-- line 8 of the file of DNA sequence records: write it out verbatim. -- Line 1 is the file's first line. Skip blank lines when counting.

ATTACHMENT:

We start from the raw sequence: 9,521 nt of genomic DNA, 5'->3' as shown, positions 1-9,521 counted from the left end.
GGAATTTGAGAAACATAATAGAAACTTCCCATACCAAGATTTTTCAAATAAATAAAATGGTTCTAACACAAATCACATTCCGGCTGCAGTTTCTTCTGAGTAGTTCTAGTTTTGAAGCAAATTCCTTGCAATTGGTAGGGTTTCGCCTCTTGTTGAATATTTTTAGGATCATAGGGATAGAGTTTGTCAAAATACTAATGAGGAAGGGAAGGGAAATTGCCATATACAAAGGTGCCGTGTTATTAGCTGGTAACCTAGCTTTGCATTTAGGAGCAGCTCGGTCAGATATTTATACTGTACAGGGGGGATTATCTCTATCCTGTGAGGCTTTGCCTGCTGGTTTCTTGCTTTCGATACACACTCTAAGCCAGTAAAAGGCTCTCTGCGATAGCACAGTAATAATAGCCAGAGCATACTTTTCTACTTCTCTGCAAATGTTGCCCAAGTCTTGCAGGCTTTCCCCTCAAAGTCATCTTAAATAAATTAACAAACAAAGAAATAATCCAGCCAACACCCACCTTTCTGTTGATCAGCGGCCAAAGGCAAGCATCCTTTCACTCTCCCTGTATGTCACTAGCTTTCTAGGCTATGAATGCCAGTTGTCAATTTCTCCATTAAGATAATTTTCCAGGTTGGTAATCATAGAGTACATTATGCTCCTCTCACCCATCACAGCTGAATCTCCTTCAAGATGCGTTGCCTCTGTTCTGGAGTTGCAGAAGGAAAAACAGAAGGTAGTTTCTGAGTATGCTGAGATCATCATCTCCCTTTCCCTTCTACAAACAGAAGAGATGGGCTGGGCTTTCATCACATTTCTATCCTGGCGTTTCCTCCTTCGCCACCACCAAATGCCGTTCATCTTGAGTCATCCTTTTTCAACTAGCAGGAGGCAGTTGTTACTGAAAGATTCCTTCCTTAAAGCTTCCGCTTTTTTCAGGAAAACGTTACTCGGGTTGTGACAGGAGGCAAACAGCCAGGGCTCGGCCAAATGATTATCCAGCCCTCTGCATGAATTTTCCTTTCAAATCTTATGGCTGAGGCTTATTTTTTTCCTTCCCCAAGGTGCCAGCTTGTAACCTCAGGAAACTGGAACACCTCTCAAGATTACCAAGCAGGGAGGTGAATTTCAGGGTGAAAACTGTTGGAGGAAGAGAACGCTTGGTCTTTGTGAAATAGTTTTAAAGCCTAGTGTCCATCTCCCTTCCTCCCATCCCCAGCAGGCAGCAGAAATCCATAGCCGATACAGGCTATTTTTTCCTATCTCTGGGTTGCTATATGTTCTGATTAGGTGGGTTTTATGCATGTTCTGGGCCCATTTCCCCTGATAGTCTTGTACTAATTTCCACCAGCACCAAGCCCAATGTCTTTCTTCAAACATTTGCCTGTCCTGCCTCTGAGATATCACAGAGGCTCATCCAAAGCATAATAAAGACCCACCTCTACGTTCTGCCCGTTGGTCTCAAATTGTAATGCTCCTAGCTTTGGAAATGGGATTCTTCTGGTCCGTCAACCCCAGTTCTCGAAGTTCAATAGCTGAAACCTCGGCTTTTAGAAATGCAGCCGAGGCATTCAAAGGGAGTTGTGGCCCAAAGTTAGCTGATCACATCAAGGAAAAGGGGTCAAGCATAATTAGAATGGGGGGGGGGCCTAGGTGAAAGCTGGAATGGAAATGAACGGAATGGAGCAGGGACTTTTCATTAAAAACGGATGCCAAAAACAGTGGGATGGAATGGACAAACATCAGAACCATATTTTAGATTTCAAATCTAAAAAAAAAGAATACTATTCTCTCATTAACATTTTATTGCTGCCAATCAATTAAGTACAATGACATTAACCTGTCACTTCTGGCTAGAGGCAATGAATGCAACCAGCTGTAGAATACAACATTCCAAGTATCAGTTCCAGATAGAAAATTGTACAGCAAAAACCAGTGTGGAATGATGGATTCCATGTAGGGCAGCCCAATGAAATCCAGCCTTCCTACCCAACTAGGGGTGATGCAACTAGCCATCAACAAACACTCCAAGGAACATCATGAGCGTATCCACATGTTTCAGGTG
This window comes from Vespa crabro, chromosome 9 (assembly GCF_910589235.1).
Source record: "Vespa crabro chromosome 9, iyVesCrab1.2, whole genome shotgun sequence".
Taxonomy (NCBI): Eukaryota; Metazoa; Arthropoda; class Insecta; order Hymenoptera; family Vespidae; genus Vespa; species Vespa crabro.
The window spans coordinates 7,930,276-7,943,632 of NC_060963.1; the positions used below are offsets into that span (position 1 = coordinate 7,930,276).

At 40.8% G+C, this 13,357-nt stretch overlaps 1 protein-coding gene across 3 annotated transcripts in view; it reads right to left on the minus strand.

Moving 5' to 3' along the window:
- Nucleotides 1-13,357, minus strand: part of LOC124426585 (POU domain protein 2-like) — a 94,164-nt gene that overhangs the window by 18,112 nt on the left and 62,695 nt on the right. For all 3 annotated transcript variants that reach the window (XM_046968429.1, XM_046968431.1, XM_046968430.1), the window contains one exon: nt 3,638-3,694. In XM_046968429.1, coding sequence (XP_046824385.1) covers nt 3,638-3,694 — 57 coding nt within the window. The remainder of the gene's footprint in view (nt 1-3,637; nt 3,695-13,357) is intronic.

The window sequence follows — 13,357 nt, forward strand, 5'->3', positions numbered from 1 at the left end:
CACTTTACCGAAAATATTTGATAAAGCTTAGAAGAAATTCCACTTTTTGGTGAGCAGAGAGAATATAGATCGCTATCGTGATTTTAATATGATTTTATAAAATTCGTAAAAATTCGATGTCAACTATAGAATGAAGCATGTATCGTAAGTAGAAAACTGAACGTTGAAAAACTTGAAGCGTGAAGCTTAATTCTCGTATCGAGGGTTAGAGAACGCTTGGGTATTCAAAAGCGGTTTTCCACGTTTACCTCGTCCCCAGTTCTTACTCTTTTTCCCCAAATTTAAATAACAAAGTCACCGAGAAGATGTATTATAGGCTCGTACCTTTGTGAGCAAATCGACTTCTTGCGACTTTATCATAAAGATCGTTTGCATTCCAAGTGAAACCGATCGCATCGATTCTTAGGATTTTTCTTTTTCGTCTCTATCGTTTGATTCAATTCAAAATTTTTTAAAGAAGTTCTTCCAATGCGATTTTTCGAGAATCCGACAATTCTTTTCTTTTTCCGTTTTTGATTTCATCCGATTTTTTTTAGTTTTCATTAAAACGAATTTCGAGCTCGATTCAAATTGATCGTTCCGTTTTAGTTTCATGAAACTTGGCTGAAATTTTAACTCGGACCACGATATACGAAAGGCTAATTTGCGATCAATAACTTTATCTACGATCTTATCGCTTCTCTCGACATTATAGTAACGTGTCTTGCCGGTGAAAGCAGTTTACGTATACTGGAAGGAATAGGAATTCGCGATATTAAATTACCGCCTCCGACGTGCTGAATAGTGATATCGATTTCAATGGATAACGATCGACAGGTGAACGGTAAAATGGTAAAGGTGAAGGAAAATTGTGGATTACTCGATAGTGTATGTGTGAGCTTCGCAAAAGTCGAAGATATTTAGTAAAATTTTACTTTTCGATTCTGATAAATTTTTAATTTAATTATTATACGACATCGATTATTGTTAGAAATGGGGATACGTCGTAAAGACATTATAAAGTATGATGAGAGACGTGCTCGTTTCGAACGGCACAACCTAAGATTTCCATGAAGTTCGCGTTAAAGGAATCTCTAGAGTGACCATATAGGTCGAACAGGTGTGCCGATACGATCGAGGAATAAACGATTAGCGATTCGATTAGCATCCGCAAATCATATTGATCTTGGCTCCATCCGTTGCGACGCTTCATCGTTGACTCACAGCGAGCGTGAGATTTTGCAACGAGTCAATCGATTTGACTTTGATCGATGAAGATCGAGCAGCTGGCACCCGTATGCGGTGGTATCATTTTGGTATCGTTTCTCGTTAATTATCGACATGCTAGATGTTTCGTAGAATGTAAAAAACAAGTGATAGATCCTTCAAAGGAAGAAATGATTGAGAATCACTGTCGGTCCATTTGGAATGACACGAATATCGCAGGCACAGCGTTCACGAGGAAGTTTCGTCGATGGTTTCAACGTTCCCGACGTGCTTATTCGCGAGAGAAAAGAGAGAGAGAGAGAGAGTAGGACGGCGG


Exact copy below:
Moving 5' to 3' along the window: